The Blog

Follow along as we work towards systems change and help create better outcomes for kids in our community.


October 02, 2014

Our window signage is finally up! We are so excited!

Given that the #wpgboldness project is renting office space from our community partner, the North End Business Development Centre, we really wanted to have some signage installed that would announce our presence in the building and the community, while at the same time remaining centred on the project’s main purpose: healthy children, families, and communities.

We think that our window signage accomplishes just that, and here’s why:

– It puts children at the centre of the focus, just like our research and work, because that’s what we believe creates healthy and strong families and communities.

– It features children, families, places, and imagery from the North End community rather than stock images, because we wanted the photos to represent the community that we’re working alongside.

– It adds to the already vibrant culture that exists within the North End and creates another source of positive attention for our community.

– It creates dialogue about #wpgboldness and draws attention to our ultimate goal: improved outcomes for kids in Point Douglas.

What do you think of our building signage? Send us an email or facebook message to let us know, or post a picture of the front of our building on twitter/instagram and mention #wpgboldness so that we can see!

Land Acknowledgement

The Winnipeg Boldness Project resides in and works on the ancestral, traditional, and contemporary lands of the Anishinaabeg (Ojibwe), Anishinabewaki (Oji-Cree), Dené, Michif Piyii (Métis), Nêhiyawak (Cree), and Očhéthi Sakowin (Dakota). We recognize that we have benefited from and continue to benefit from colonization on the Treaty 1, Treaty 3, and Treaty 5 Territories.

It is important to also acknowledge how we benefit in this territory at the cost to Indigenous Peoples. Winnipeg has been drinking clean water for over a century via an aqueduct from Shoal Lake. In 1917, 3000 acres of Treaty 3 was declared property of the city of Winnipeg to build the aqueduct. This aqueduct was built over ancestral burial ground, to build these structures, the ancestors were disinterred and reburied. Construction of the aqueduct changed the waters significantly, causing the peninsula to become a man-made island. This now isolated Nation faced many challenges as a direct result from this aqueduct; Necessities like water, groceries, schools, and mail were only accessible via the dangerous trek to the mainland. Lives of adults and children were lost crossing to and from the mainland. Freedom Road, an all-weather road access finally opened summer 2019, over a century after displacement. This road, a testament to the success of Indigenous-led solutions, helps bring materials to build schools and a water treatment plant.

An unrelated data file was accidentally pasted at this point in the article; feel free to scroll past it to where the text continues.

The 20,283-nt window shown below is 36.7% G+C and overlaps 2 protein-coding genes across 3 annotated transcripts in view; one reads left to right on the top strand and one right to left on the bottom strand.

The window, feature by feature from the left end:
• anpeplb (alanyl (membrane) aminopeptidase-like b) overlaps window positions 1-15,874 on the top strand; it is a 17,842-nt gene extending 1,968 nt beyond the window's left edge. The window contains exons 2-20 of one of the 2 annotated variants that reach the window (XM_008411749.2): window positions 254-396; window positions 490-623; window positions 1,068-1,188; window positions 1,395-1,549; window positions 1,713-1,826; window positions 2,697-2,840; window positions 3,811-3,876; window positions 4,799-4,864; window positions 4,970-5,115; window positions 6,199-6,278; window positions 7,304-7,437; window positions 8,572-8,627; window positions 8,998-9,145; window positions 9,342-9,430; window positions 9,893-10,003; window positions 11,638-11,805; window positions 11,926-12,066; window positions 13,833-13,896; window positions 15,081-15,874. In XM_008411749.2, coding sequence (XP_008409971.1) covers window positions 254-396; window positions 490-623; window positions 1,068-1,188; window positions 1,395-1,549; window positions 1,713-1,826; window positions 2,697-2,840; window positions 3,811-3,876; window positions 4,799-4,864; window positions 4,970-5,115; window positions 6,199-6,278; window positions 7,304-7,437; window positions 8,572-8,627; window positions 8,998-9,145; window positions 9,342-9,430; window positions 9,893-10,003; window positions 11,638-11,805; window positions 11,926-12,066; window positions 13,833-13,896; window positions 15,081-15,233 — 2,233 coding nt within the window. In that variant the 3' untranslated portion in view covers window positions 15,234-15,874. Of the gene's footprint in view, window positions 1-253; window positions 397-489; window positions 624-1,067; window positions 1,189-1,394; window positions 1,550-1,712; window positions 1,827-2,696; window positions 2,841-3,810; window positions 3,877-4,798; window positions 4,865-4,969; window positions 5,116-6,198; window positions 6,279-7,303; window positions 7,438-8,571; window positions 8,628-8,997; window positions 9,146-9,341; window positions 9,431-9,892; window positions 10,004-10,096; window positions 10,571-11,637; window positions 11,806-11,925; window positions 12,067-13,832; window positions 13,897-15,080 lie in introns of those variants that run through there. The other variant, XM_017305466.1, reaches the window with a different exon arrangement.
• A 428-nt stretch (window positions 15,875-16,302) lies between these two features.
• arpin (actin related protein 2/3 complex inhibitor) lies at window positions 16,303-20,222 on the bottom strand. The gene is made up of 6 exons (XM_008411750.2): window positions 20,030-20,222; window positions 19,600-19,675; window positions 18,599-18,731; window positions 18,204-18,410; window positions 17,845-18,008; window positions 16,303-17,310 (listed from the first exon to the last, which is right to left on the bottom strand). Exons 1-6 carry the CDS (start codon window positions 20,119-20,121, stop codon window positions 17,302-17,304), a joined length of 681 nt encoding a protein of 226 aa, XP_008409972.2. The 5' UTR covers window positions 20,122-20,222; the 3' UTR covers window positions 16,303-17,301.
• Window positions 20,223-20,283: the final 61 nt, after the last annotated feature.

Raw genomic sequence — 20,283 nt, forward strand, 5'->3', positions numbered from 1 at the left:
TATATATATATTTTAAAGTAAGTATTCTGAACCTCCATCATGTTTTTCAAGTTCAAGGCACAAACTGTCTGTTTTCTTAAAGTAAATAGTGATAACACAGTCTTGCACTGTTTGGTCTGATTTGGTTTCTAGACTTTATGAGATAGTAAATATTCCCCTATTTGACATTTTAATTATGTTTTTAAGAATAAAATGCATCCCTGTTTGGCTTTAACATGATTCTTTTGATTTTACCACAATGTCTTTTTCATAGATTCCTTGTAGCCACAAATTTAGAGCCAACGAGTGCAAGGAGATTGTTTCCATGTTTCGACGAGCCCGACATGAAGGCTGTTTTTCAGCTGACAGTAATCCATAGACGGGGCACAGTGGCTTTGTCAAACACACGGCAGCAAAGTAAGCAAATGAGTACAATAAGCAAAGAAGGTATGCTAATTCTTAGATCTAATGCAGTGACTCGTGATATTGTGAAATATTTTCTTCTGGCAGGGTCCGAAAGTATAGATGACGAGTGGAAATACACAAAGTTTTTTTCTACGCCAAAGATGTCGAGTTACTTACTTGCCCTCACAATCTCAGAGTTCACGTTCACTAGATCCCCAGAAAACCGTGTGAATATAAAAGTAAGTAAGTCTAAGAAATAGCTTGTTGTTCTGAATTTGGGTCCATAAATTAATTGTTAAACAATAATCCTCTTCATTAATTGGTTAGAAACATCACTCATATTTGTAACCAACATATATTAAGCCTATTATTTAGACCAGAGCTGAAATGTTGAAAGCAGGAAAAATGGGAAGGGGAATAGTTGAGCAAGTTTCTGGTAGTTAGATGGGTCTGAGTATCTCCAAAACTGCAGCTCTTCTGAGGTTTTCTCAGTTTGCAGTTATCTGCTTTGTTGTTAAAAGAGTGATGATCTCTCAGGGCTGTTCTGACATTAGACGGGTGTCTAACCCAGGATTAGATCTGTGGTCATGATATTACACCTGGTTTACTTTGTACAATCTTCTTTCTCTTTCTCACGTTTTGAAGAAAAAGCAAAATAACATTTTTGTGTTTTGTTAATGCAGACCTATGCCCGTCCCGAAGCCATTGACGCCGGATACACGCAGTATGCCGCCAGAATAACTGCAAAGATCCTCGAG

“I always think of it, even when I turn on the tap I’m like this comes from our community and this water probably contains our ancestors and the spirits of our ancestor. I think about the hardships of the people from Shoal Lake 40 who have gone through so many things for the benefit of Winnipeg’s drinking water,” says Angelina McLeod.1

Another benefit we reap in Winnipeg at a cost to Indigenous Peoples and land is the Hydro Electricity Development in Treaty 5. To optimize water movement for greatest power production the Province of Manitoba increased waterflow by creating the Churchill River Diversion in 1976. The modification of the waterflow caused flooding, shoreline erosion, and changes to water quality. This destruction of habitat has caused disruption to waterway travel, fishing, and hunting.